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OH Birthday

(45 Posts)
dogsmother Tue 03-Sep-19 08:52:05

Help required.
What on earth do I get the man who requires nothing!?
I just would like to have him unwrap a little something, but this time I’m stymied, he really has too many clothes and things.....

Luckygirl Tue 03-Sep-19 08:54:09

I am in the same dilemma for tomorrow.

OH is bed/chairbound and sleeps most of the time. He has piles of books (my go-to present for him) which he can only read for 10 minutes before he drops off. There is nothing he needs - except a good carer!

I will probably make a cake.

J52 Tue 03-Sep-19 09:04:29

I’ve also this dilemma, added to by DCs asking what does Dad want for his big birthday.
Apart from a trip away, I’m stuck. I know he wants to start a new hobby, but the equipment is very specific so I dare not buy anything without him there.
I asked on behalf of the DCs so that’s sorted, I hope. I’m going down the aftershave shower gel route for the unwrapping bit.
Luckygirl I know your DH is unwell, would he enjoy some man’s cologne?

Auntieflo Tue 03-Sep-19 09:09:59

I recently had this problem. DH was 80, in June.
When asked, all he usually says is, I would like to see the kids!!
So we organised a family party, with as many as possible that could come on the date, which was the bank holiday weekend.
It was a great success, with DD and SIL hosting, as they have a large garden. The weather was kind to us, and a good time was had by all.
Luckygirl, a cake sounds ideal, and Happy Birthday wishes to Mr Lucky for tomorrow.

midgey Tue 03-Sep-19 09:10:07

Luckygirl How about a subscription toAudible for your husband? He wouldn’t have anything to hold which is the exhausting bit.

Pantglas1 Tue 03-Sep-19 09:32:01

My DH was 70 on Saturday and didn’t want anything and certainly no ‘fuss’ (we tend to buy what we want when we see it rather than wait for special occasions).

A week before he’d broken his neck chain irreparably so I found a chunky silver chain I no longer wear at the bottom of my jewellery box and threaded his anchor charm on to it.

We went out for a lovely meal and I gave him his present - he said he couldn’t have had a better day!

Granny23 Tue 03-Sep-19 09:53:06

For our Golden Wedding (at which time DH had started on his journey into Dementia) DD2 compiled a "Show Reel" of photographs depicting all our significant people and events. She backed it with a sound track of tunes from the various Bands OH played in. I will ask her to update it with pictures of our rapidly growing up DGC ready for DH's 80th birthday in November. Something he can watch with no effort on his part. He will probably nod off half way through wink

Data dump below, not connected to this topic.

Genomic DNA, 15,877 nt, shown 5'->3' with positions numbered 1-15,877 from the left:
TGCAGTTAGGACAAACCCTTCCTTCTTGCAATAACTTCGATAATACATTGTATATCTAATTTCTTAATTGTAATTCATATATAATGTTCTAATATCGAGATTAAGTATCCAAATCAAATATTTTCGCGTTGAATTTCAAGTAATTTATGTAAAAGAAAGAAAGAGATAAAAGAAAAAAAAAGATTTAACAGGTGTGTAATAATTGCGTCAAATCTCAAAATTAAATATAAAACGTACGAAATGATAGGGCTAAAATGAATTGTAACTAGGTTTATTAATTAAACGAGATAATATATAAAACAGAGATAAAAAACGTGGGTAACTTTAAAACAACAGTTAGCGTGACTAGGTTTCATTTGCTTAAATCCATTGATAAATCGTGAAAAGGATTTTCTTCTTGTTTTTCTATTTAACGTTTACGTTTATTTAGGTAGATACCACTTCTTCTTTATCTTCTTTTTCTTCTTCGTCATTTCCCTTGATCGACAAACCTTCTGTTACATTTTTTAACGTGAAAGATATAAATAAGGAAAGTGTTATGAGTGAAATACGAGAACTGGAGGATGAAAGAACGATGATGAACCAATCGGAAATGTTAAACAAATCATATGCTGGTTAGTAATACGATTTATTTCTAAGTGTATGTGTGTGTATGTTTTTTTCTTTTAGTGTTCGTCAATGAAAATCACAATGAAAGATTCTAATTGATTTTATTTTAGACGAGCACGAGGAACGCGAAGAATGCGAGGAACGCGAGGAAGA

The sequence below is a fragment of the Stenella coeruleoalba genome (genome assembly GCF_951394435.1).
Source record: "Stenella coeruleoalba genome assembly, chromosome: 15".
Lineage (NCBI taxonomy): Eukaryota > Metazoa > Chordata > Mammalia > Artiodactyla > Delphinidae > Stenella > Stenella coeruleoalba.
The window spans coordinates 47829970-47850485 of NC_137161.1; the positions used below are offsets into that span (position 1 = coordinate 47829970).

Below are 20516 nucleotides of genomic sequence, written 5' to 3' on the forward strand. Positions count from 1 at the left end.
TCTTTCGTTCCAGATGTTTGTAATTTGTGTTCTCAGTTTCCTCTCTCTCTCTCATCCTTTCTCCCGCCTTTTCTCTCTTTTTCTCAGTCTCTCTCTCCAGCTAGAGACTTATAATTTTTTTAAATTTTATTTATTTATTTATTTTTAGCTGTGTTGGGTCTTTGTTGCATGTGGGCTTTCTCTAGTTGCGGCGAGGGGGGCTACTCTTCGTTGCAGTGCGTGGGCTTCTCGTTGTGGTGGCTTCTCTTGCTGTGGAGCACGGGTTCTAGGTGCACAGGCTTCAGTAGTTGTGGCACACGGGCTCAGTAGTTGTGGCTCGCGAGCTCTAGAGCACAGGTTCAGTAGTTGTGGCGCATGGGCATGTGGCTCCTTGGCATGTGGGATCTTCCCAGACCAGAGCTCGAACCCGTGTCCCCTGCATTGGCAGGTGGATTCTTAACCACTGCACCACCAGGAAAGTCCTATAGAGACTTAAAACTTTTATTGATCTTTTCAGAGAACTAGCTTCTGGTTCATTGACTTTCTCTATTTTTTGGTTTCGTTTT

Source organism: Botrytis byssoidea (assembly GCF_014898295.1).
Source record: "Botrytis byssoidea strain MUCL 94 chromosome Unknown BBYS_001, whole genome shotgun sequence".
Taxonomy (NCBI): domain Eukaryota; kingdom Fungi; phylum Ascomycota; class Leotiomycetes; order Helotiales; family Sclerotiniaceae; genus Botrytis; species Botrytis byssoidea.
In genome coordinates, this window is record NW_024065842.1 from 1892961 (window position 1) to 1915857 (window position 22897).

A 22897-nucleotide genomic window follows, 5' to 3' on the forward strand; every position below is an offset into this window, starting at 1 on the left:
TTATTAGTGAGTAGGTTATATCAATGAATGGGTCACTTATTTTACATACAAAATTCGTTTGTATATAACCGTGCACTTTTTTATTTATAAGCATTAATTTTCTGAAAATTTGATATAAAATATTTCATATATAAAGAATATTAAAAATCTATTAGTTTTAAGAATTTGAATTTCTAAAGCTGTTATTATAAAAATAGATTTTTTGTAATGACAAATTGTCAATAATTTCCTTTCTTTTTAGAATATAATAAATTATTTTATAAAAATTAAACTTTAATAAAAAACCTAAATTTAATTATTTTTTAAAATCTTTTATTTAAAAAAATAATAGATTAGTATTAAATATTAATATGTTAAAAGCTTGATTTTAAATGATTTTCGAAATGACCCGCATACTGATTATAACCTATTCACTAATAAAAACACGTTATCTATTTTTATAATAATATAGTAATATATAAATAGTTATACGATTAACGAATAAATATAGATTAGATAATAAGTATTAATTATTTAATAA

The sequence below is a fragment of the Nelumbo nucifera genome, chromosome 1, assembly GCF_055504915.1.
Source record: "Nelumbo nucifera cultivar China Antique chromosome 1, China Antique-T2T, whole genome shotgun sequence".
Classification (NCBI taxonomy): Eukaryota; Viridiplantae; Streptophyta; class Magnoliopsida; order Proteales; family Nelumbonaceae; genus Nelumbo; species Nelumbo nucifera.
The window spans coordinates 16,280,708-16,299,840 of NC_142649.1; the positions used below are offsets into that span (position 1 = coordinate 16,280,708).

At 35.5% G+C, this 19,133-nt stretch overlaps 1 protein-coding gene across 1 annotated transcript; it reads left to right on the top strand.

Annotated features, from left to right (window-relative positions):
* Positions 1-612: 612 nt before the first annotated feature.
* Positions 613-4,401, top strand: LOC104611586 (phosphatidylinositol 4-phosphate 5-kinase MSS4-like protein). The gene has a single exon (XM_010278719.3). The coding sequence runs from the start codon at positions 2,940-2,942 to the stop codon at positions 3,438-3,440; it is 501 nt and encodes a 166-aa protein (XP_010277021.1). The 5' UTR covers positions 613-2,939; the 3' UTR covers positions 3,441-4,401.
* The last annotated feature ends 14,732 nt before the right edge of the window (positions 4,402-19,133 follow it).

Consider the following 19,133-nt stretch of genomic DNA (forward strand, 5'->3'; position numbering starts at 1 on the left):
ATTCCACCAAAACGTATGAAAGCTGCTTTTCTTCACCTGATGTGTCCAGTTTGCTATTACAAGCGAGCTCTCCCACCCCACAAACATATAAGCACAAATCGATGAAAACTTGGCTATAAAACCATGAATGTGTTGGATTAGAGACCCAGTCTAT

BladeAnnie Tue 03-Sep-19 10:07:49

For my dear old dad's last birthday I found a book of old photos of his locality. He was delighted with it. He was very ill at the time and sadly passed away a few weeks later but I think the book stirred some very happy memories for him

Fairiesfolly Tue 03-Sep-19 10:10:50

Have. A look at this website for ideas

I quite like the idea of a steam train ride for two! The personal heritage plaque or the family surname and coat of arms.

We did the North York moors steam train last year when we were on holiday, now we fancy the flying Scotsman.

Maybe one day! It always sells out so fast.

Good luck in finding something suitable.

discodiva Tue 03-Sep-19 10:13:14

What about a day out somewhere or an activity he'd enjoy. Can include you or not - really depends on what the experience is.

I treated my husband to a flight simulator day out near Gatwick. He was buzzing afterwards.

Daisymae Tue 03-Sep-19 10:15:10

Afternoon tea, that way you get to go too! Cinema tickets, restaurant voucher. Book? Magazine subscription? XX

AliBeeee Tue 03-Sep-19 10:21:46

OH and I send each other emails throughout the year entitled “Dear Santa”, with requests for books, CDs, or whatever, that we would like. Come Christmas/birthday we have invariably forgotten what we asked for and get some nice surprises. Sometimes Santa is asked for very specific things, I have received an email for Santa this year requesting a very specific pair of sailing gloves that he would like and I would never know about.
It doesn’t help the OP (sorry), but maybe useful for the future.

Applegran Tue 03-Sep-19 10:26:53

Get something personalised - as well as having a family celebration. There are web sites offering personalised gifts, with a few words engraved on them. I gave one to my husband on a big birthday and he loves it. But you can also make a simple photo album of happy family pictures, or just a picture frame with several family pictures in it. Its personal things which make the biggest impression. There are expensive alternatives - I think you can find someone on the net who will record a conversation or conversations with an older person, and then write their life story in a book - copies for the person concerned and family. Not cheap! Or you can get a genealogist to find out about the person's family tree - also expensive.